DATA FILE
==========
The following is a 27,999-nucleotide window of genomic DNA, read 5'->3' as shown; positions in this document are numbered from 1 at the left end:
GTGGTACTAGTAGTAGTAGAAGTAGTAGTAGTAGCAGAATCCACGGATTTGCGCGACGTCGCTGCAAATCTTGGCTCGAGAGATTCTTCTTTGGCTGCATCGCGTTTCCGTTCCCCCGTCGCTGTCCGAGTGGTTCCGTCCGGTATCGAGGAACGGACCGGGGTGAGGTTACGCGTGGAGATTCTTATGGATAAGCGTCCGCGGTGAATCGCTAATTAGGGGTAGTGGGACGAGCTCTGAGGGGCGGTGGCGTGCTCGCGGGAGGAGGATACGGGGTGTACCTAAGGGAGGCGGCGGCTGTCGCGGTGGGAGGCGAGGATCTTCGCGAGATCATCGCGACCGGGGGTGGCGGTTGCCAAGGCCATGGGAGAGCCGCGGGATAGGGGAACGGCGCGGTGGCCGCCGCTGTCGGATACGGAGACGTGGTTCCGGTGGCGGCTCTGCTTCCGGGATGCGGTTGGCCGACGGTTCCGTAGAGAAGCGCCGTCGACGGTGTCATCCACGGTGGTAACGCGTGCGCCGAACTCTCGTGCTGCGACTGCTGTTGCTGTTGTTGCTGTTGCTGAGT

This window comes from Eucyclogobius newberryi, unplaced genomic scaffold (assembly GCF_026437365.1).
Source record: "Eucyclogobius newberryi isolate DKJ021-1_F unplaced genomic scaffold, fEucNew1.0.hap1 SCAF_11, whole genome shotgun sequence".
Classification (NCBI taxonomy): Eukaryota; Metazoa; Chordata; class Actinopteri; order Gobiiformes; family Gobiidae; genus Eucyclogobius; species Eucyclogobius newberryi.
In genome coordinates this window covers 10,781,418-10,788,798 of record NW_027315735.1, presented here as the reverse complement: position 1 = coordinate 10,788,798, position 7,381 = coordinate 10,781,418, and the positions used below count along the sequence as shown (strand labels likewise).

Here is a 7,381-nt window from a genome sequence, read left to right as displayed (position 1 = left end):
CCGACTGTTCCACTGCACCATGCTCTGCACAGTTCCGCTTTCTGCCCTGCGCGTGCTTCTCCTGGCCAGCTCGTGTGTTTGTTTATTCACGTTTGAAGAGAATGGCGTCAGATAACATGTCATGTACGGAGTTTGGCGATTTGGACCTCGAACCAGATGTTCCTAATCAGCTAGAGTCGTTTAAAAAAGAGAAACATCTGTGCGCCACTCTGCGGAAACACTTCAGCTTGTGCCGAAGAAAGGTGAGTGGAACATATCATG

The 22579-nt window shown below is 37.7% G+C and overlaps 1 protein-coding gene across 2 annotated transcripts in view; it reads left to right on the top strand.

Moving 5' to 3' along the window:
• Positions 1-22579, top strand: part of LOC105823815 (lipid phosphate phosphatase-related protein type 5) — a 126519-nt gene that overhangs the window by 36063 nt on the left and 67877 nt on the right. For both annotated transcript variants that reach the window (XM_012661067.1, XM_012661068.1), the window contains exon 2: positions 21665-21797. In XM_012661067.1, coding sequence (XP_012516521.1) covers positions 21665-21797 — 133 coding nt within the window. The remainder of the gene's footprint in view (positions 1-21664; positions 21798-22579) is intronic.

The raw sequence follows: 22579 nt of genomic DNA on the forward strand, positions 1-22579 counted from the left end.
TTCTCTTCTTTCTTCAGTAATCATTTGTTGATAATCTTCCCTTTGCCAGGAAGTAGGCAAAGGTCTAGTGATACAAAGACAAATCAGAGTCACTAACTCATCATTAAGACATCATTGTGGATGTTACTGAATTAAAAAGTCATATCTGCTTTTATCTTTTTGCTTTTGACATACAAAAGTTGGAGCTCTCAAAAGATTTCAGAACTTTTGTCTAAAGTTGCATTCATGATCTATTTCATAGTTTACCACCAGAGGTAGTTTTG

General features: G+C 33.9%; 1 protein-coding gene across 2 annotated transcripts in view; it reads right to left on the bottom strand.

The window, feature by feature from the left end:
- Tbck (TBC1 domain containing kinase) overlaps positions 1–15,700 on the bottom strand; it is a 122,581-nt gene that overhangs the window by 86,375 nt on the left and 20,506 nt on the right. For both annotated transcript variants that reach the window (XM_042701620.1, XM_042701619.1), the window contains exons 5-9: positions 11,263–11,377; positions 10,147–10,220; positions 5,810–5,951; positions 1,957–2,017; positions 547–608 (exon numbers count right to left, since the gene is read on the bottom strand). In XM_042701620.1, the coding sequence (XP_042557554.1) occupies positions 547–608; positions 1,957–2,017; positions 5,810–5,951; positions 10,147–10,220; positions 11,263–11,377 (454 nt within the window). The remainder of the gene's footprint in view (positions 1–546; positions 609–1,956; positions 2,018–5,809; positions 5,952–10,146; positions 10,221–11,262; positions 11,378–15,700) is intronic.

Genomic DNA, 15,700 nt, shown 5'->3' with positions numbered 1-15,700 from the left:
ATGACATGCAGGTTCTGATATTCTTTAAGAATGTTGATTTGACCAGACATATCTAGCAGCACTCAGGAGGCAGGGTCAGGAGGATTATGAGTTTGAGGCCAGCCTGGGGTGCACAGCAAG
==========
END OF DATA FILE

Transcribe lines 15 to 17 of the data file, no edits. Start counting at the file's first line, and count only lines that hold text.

The window, feature by feature from the left end:
- Tbck (TBC1 domain containing kinase) overlaps positions 1–15,700 on the bottom strand; it is a 122,581-nt gene that overhangs the window by 86,375 nt on the left and 20,506 nt on the right. For both annotated transcript variants that reach the window (XM_042701620.1, XM_042701619.1), the window contains exons 5-9: positions 11,263–11,377; positions 10,147–10,220; positions 5,810–5,951; positions 1,957–2,017; positions 547–608 (exon numbers count right to left, since the gene is read on the bottom strand). In XM_042701620.1, the coding sequence (XP_042557554.1) occupies positions 547–608; positions 1,957–2,017; positions 5,810–5,951; positions 10,147–10,220; positions 11,263–11,377 (454 nt within the window). The remainder of the gene's footprint in view (positions 1–546; positions 609–1,956; positions 2,018–5,809; positions 5,952–10,146; positions 10,221–11,262; positions 11,378–15,700) is intronic.

Genomic DNA, 15,700 nt, shown 5'->3' with positions numbered 1-15,700 from the left: